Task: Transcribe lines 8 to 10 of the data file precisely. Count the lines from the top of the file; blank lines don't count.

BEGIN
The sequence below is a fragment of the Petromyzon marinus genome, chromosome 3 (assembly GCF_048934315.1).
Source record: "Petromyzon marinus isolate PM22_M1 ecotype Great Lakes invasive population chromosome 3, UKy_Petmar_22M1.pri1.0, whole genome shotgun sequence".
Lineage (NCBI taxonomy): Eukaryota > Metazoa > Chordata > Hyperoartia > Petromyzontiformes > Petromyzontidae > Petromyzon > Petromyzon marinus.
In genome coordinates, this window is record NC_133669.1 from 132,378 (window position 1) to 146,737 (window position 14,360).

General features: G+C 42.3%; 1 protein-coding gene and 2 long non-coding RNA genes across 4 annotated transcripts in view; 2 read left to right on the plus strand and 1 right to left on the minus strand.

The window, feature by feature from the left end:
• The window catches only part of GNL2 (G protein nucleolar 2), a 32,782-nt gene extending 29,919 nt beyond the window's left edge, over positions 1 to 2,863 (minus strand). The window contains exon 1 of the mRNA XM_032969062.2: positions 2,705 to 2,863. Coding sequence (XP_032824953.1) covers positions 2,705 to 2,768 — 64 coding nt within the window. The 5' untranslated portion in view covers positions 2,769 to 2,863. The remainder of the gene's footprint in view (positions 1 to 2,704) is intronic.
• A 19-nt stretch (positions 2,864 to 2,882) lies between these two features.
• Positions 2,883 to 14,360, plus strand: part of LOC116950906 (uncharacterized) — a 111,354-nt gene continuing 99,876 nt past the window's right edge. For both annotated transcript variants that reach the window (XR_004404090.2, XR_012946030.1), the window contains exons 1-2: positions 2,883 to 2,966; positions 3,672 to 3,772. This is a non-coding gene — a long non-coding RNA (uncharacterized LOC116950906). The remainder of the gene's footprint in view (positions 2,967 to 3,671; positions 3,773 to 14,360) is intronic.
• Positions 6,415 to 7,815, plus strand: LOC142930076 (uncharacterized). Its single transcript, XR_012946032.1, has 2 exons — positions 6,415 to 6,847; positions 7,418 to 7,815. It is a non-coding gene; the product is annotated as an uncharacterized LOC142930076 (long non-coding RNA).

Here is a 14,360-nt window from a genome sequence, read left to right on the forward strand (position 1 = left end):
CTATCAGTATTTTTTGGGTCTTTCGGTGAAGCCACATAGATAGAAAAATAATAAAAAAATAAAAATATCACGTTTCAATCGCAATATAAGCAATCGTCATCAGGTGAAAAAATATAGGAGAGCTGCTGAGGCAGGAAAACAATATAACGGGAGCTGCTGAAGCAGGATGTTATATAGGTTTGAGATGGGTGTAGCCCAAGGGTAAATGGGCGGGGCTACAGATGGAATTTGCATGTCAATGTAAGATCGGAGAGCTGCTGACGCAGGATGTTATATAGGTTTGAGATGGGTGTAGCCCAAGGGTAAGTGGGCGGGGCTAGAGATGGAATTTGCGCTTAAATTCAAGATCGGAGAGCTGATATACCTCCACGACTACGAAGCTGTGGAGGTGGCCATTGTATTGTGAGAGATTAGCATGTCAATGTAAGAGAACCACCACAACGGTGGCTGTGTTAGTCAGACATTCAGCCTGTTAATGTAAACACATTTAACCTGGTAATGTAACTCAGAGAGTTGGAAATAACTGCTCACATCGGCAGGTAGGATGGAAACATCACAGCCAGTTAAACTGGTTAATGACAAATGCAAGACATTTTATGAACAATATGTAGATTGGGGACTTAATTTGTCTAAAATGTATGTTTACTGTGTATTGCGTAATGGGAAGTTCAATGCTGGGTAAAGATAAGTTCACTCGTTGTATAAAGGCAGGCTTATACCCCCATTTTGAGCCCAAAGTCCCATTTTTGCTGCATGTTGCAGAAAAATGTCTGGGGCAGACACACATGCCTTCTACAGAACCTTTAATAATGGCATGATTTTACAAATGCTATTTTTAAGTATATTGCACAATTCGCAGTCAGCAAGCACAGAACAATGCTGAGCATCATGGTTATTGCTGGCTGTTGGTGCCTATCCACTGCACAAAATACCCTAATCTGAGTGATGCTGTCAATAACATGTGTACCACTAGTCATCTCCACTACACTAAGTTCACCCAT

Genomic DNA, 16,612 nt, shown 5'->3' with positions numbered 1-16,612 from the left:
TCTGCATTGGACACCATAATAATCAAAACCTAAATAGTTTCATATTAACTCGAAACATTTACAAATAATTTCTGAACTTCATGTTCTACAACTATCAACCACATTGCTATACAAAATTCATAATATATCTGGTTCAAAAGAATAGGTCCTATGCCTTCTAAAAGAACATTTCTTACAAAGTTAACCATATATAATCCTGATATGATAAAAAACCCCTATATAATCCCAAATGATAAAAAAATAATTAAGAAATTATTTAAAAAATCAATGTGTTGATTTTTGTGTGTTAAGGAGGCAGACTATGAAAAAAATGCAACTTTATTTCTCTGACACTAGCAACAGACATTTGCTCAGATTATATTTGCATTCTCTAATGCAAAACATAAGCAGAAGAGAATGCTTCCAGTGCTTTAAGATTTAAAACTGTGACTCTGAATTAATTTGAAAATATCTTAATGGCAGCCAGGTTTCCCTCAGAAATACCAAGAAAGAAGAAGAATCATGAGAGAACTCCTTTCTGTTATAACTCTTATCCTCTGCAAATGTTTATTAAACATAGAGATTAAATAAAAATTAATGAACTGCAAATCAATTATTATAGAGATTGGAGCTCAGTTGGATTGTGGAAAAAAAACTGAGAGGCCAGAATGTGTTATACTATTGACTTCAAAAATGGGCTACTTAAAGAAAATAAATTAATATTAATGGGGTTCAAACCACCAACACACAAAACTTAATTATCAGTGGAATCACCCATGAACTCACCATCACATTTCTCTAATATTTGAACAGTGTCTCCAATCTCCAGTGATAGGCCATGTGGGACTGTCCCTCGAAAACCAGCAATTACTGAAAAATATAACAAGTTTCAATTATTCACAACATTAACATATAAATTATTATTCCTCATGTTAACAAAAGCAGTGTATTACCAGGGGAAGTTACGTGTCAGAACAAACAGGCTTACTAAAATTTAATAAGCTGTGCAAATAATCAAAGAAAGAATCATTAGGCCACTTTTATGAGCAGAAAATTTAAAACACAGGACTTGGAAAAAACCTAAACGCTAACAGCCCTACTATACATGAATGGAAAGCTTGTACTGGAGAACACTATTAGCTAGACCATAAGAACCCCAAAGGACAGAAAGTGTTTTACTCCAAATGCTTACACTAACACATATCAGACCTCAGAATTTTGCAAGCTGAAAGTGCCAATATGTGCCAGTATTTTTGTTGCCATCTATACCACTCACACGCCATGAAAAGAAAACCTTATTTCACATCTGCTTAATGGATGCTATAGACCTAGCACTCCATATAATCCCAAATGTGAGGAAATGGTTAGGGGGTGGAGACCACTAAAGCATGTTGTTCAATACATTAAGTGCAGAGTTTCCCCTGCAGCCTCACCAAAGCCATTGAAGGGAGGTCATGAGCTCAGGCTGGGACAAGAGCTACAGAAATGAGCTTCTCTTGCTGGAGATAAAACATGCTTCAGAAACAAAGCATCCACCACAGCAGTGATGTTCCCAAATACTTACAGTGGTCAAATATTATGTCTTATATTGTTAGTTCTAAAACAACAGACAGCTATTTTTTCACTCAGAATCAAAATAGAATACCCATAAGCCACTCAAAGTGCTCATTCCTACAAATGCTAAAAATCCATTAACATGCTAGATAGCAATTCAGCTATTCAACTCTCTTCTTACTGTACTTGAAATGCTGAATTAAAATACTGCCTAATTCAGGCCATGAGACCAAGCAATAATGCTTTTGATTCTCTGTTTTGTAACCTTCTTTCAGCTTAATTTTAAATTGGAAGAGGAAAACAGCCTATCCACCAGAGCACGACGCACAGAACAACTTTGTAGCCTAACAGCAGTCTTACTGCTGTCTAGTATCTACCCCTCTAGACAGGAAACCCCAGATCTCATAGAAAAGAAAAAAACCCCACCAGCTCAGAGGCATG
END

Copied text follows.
• A 19-nt stretch (positions 2,864 to 2,882) lies between these two features.
• Positions 2,883 to 14,360, plus strand: part of LOC116950906 (uncharacterized) — a 111,354-nt gene continuing 99,876 nt past the window's right edge. For both annotated transcript variants that reach the window (XR_004404090.2, XR_012946030.1), the window contains exons 1-2: positions 2,883 to 2,966; positions 3,672 to 3,772. This is a non-coding gene — a long non-coding RNA (uncharacterized LOC116950906). The remainder of the gene's footprint in view (positions 2,967 to 3,671; positions 3,773 to 14,360) is intronic.
• Positions 6,415 to 7,815, plus strand: LOC142930076 (uncharacterized). Its single transcript, XR_012946032.1, has 2 exons — positions 6,415 to 6,847; positions 7,418 to 7,815. It is a non-coding gene; the product is annotated as an uncharacterized LOC142930076 (long non-coding RNA).